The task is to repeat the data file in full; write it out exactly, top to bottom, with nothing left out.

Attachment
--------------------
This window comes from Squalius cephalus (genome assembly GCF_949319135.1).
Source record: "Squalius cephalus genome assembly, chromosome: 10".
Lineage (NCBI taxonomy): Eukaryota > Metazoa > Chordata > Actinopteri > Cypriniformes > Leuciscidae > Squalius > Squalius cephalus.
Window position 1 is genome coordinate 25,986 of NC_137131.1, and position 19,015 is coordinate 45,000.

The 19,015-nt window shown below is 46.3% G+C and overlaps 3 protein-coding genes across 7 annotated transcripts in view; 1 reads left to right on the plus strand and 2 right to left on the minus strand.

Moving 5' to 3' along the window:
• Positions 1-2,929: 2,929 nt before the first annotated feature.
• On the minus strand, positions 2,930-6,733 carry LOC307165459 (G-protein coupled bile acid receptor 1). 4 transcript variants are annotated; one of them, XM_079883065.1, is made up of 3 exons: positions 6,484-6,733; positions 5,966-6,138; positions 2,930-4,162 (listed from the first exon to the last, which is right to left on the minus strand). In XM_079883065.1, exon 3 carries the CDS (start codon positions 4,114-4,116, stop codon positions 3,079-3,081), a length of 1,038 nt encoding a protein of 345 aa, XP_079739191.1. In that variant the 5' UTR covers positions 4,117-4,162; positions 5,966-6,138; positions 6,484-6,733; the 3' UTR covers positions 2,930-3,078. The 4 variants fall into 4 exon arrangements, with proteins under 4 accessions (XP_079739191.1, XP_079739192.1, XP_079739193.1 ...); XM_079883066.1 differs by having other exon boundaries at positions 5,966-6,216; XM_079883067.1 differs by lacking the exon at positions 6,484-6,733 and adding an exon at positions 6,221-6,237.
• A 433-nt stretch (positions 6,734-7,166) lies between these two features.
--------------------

This window comes from Squalius cephalus (genome assembly GCF_949319135.1).
Source record: "Squalius cephalus genome assembly, chromosome: 10".
Lineage (NCBI taxonomy): Eukaryota > Metazoa > Chordata > Actinopteri > Cypriniformes > Leuciscidae > Squalius > Squalius cephalus.
Window position 1 is genome coordinate 25,986 of NC_137131.1, and position 19,015 is coordinate 45,000.

The 19,015-nt window shown below is 46.3% G+C and overlaps 3 protein-coding genes across 7 annotated transcripts in view; 1 reads left to right on the plus strand and 2 right to left on the minus strand.

Moving 5' to 3' along the window:
• Positions 1-2,929: 2,929 nt before the first annotated feature.
• On the minus strand, positions 2,930-6,733 carry LOC307165459 (G-protein coupled bile acid receptor 1). 4 transcript variants are annotated; one of them, XM_079883065.1, is made up of 3 exons: positions 6,484-6,733; positions 5,966-6,138; positions 2,930-4,162 (listed from the first exon to the last, which is right to left on the minus strand). In XM_079883065.1, exon 3 carries the CDS (start codon positions 4,114-4,116, stop codon positions 3,079-3,081), a length of 1,038 nt encoding a protein of 345 aa, XP_079739191.1. In that variant the 5' UTR covers positions 4,117-4,162; positions 5,966-6,138; positions 6,484-6,733; the 3' UTR covers positions 2,930-3,078. The 4 variants fall into 4 exon arrangements, with proteins under 4 accessions (XP_079739191.1, XP_079739192.1, XP_079739193.1 ...); XM_079883066.1 differs by having other exon boundaries at positions 5,966-6,216; XM_079883067.1 differs by lacking the exon at positions 6,484-6,733 and adding an exon at positions 6,221-6,237.
• A 433-nt stretch (positions 6,734-7,166) lies between these two features.